Ken Burns Speaking at Rutgers University, May 2009

This past May, I had the pleasure of listening to documentary filmmaker Ken Burns. A brilliant speaker, Burns was presented with the Stephen E. Ambrose Oral History Award by the Rutgers Living History Society, and spoke to a full house of veterans and family members who have shared their stories with the Society’s Oral History Archives and were being inducted into the Society’s Hall of Fame (my 90 year-old grandfather, a WWII veteran and POW, among them). Testifying to the power of oral histories in his acclaimed Civil War and World War II documentaries, Burns expressed his dislike for top-down historical narratives that describe events from the viewpoints of only the famous and great – i.e. the generals and the presidents – preferring instead to offer viewers “a bottom-up appreciation of the ordinary private.”

Burns, who has been making documentary films for over 30 years and is regarded as one of the most influential documentary makers of all time, spoke with impressive command and precision about his start in documentary film, the drama and life that exist in old photographs, “the Ken Burns effect,” the link between baseball and American society, and the upcoming debut of his new series, “The National Parks: America’s Best Idea,” which will begin airing on PBS on September 27th. This six-part, twelve-hour history is, in his own words:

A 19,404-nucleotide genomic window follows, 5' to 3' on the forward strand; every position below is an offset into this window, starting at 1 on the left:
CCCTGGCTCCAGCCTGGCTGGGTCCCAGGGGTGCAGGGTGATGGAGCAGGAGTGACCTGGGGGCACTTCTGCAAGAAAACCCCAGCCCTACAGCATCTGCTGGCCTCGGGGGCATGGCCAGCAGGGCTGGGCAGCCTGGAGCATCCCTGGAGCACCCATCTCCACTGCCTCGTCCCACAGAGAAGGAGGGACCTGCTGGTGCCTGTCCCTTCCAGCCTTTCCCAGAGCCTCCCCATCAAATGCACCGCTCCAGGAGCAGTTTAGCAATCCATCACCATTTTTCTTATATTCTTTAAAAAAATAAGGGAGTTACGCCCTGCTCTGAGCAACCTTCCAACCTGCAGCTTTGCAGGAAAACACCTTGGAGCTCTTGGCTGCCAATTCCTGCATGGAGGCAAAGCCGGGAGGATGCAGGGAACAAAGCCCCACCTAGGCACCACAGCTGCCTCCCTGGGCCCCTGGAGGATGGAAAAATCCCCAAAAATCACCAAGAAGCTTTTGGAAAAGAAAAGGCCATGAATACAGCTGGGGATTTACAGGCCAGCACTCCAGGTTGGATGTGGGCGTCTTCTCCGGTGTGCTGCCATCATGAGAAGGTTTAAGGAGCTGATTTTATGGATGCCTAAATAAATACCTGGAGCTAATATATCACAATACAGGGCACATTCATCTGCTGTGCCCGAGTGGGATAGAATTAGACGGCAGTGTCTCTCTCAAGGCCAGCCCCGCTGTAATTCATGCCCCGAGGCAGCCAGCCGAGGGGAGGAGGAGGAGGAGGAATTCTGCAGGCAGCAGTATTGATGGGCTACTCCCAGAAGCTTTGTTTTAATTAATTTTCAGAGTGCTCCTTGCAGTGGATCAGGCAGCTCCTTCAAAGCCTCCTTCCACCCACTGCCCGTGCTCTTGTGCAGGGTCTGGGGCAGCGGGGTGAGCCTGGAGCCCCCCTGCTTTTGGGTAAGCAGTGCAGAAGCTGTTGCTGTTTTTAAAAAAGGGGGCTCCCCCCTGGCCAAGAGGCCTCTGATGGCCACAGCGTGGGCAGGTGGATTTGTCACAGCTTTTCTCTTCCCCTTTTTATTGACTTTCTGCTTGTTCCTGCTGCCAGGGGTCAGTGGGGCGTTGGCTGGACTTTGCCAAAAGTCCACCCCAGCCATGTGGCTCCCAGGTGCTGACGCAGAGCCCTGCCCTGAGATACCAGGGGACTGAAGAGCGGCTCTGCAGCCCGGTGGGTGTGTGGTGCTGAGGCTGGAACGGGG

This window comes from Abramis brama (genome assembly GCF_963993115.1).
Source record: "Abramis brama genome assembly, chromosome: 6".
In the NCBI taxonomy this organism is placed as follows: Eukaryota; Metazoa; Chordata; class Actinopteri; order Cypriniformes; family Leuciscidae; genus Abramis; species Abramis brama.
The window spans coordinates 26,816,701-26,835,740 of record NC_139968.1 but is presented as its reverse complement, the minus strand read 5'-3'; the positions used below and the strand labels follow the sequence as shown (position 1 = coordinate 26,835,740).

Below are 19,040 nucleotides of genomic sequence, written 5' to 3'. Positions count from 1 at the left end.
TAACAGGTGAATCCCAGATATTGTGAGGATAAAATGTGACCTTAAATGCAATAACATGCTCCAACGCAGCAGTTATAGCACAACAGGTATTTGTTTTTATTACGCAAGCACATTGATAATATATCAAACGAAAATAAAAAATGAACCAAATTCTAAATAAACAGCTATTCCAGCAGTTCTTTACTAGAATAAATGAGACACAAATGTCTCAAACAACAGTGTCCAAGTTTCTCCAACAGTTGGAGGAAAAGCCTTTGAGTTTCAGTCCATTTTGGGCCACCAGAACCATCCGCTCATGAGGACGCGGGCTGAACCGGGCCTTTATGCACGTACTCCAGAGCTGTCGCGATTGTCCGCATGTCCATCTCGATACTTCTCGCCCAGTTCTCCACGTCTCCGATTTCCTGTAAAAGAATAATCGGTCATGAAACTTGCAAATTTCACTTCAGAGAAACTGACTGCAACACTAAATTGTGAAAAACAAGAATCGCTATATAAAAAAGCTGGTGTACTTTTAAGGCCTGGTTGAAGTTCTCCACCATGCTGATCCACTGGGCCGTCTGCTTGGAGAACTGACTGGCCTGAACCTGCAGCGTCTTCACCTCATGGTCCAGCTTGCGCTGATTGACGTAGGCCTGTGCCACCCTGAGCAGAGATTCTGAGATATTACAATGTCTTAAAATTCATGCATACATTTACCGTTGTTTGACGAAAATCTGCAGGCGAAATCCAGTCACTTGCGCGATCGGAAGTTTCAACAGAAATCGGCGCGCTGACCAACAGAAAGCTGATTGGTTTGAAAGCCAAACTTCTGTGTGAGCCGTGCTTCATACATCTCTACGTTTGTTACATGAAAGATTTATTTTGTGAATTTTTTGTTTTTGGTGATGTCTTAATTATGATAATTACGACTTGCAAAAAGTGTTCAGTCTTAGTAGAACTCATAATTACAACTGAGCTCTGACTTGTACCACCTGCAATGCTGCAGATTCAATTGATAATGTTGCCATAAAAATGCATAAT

“The story of the ideas and individuals that made this uniquely American thing happen…that is to say, for the first time in human history land was set aside not for kings or noblemen but for everyone and for all time. We invented it – it’s now been copied by everyone else – and writer and historian Wallace Stegner said, ‘It’s the best idea we’ve ever had.”

Grand Canyon National Park, AZ est. 1919

(Click here for a video of his comments.)

Keeping with Burns’s signature approach, “America’s Best Idea” is told from the bottom-up – oral history style – by ordinary folks from all backgrounds – rich and poor, black and white, yellow and brown, educated and illiterate – who were influential in creating today’s National Park system. (Teddy Roosevelt, often regarded as the father of the park system, gets only a brief mention in only one episode.) Burns’s tale is a biography of American character and American landscape, and is sure to be a visual feast and a spectacular lesson in American history.

Rocky Mountain National Park, CO est. 1915

Piqued your interest? Mark your calendars for September 27th and watch the previews here.


(Interested in getting a closer, more personal look at the series before the September 27th debut? Check out the calendar of events for information about promotions in your area.)